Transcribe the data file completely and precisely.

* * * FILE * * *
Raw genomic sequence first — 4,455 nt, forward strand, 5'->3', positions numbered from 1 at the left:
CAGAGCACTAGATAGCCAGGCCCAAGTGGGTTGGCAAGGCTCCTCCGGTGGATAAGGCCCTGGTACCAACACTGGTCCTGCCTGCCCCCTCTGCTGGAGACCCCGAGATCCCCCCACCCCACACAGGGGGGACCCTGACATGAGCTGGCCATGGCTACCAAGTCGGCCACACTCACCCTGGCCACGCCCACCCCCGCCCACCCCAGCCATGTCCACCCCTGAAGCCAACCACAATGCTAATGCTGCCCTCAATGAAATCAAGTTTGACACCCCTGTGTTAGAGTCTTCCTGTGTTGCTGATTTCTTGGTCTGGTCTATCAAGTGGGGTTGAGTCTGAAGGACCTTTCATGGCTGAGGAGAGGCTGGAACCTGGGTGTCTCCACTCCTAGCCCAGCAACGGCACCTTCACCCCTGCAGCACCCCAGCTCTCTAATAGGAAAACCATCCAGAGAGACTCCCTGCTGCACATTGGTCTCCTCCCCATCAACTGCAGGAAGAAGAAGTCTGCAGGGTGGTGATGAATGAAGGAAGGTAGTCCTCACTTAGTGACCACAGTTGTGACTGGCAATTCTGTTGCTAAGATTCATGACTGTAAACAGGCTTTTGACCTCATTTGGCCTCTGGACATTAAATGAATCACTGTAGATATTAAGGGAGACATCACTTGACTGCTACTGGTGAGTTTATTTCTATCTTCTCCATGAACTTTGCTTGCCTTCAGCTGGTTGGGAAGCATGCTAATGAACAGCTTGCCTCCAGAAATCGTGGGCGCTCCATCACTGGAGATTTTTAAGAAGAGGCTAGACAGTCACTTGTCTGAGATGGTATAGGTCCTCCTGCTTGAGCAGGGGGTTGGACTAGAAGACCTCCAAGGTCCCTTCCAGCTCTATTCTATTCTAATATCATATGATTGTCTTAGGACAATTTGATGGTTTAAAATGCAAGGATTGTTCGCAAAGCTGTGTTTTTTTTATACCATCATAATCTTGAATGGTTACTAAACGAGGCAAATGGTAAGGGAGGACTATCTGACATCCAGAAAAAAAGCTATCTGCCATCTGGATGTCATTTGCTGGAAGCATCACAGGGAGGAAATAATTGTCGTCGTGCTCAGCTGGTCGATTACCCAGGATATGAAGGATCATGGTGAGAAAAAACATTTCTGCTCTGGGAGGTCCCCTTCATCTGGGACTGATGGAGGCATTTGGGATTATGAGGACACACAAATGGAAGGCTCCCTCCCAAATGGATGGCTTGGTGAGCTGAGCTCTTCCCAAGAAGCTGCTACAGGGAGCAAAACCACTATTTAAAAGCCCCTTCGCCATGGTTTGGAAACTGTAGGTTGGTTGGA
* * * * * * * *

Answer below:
Raw genomic sequence first — 4,455 nt, forward strand, 5'->3', positions numbered from 1 at the left:
CAGAGCACTAGATAGCCAGGCCCAAGTGGGTTGGCAAGGCTCCTCCGGTGGATAAGGCCCTGGTACCAACACTGGTCCTGCCTGCCCCCTCTGCTGGAGACCCCGAGATCCCCCCACCCCACACAGGGGGGACCCTGACATGAGCTGGCCATGGCTACCAAGTCGGCCACACTCACCCTGGCCACGCCCACCCCCGCCCACCCCAGCCATGTCCACCCCTGAAGCCAACCACAATGCTAATGCTGCCCTCAATGAAATCAAGTTTGACACCCCTGTGTTAGAGTCTTCCTGTGTTGCTGATTTCTTGGTCTGGTCTATCAAGTGGGGTTGAGTCTGAAGGACCTTTCATGGCTGAGGAGAGGCTGGAACCTGGGTGTCTCCACTCCTAGCCCAGCAACGGCACCTTCACCCCTGCAGCACCCCAGCTCTCTAATAGGAAAACCATCCAGAGAGACTCCCTGCTGCACATTGGTCTCCTCCCCATCAACTGCAGGAAGAAGAAGTCTGCAGGGTGGTGATGAATGAAGGAAGGTAGTCCTCACTTAGTGACCACAGTTGTGACTGGCAATTCTGTTGCTAAGATTCATGACTGTAAACAGGCTTTTGACCTCATTTGGCCTCTGGACATTAAATGAATCACTGTAGATATTAAGGGAGACATCACTTGACTGCTACTGGTGAGTTTATTTCTATCTTCTCCATGAACTTTGCTTGCCTTCAGCTGGTTGGGAAGCATGCTAATGAACAGCTTGCCTCCAGAAATCGTGGGCGCTCCATCACTGGAGATTTTTAAGAAGAGGCTAGACAGTCACTTGTCTGAGATGGTATAGGTCCTCCTGCTTGAGCAGGGGGTTGGACTAGAAGACCTCCAAGGTCCCTTCCAGCTCTATTCTATTCTAATATCATATGATTGTCTTAGGACAATTTGATGGTTTAAAATGCAAGGATTGTTCGCAAAGCTGTGTTTTTTTTATACCATCATAATCTTGAATGGTTACTAAACGAGGCAAATGGTAAGGGAGGACTATCTGACATCCAGAAAAAAAGCTATCTGCCATCTGGATGTCATTTGCTGGAAGCATCACAGGGAGGAAATAATTGTCGTCGTGCTCAGCTGGTCGATTACCCAGGATATGAAGGATCATGGTGAGAAAAAACATTTCTGCTCTGGGAGGTCCCCTTCATCTGGGACTGATGGAGGCATTTGGGATTATGAGGACACACAAATGGAAGGCTCCCTCCCAAATGGATGGCTTGGTGAGCTGAGCTCTTCCCAAGAAGCTGCTACAGGGAGCAAAACCACTATTTAAAAGCCCCTTCGCCATGGTTTGGAAACTGTAGGTTGGTTGGA